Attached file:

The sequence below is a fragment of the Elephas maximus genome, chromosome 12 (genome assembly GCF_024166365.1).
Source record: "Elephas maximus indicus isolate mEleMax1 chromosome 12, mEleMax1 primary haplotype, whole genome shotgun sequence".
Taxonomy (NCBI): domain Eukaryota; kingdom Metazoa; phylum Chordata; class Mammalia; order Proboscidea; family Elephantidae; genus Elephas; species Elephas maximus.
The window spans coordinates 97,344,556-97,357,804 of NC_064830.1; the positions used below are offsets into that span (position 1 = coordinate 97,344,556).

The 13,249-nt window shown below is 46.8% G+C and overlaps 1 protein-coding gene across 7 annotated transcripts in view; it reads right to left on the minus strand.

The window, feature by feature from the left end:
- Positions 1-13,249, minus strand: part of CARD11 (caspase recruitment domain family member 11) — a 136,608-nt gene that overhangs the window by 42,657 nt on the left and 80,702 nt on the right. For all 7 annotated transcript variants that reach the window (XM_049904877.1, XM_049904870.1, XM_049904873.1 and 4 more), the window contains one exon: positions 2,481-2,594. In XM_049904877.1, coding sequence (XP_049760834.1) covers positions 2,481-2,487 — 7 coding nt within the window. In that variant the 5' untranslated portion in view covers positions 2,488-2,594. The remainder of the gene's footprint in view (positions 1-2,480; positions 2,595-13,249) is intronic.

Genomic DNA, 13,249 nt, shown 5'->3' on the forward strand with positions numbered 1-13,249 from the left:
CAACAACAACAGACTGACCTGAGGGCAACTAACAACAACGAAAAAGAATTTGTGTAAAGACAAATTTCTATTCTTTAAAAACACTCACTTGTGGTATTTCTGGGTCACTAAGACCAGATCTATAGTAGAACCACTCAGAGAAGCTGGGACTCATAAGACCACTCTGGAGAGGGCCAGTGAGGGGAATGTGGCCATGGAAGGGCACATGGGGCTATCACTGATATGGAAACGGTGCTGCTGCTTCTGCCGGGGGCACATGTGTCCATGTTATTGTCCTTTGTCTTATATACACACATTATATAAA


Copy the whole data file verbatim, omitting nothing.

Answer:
The sequence below is a fragment of the Elephas maximus genome, chromosome 12 (genome assembly GCF_024166365.1).
Source record: "Elephas maximus indicus isolate mEleMax1 chromosome 12, mEleMax1 primary haplotype, whole genome shotgun sequence".
Taxonomy (NCBI): domain Eukaryota; kingdom Metazoa; phylum Chordata; class Mammalia; order Proboscidea; family Elephantidae; genus Elephas; species Elephas maximus.
The window spans coordinates 97,344,556-97,357,804 of NC_064830.1; the positions used below are offsets into that span (position 1 = coordinate 97,344,556).

The 13,249-nt window shown below is 46.8% G+C and overlaps 1 protein-coding gene across 7 annotated transcripts in view; it reads right to left on the minus strand.

The window, feature by feature from the left end:
- Positions 1-13,249, minus strand: part of CARD11 (caspase recruitment domain family member 11) — a 136,608-nt gene that overhangs the window by 42,657 nt on the left and 80,702 nt on the right. For all 7 annotated transcript variants that reach the window (XM_049904877.1, XM_049904870.1, XM_049904873.1 and 4 more), the window contains one exon: positions 2,481-2,594. In XM_049904877.1, coding sequence (XP_049760834.1) covers positions 2,481-2,487 — 7 coding nt within the window. In that variant the 5' untranslated portion in view covers positions 2,488-2,594. The remainder of the gene's footprint in view (positions 1-2,480; positions 2,595-13,249) is intronic.

Genomic DNA, 13,249 nt, shown 5'->3' on the forward strand with positions numbered 1-13,249 from the left:
CAACAACAACAGACTGACCTGAGGGCAACTAACAACAACGAAAAAGAATTTGTGTAAAGACAAATTTCTATTCTTTAAAAACACTCACTTGTGGTATTTCTGGGTCACTAAGACCAGATCTATAGTAGAACCACTCAGAGAAGCTGGGACTCATAAGACCACTCTGGAGAGGGCCAGTGAGGGGAATGTGGCCATGGAAGGGCACATGGGGCTATCACTGATATGGAAACGGTGCTGCTGCTTCTGCCGGGGGCACATGTGTCCATGTTATTGTCCTTTGTCTTATATACACACATTATATAAA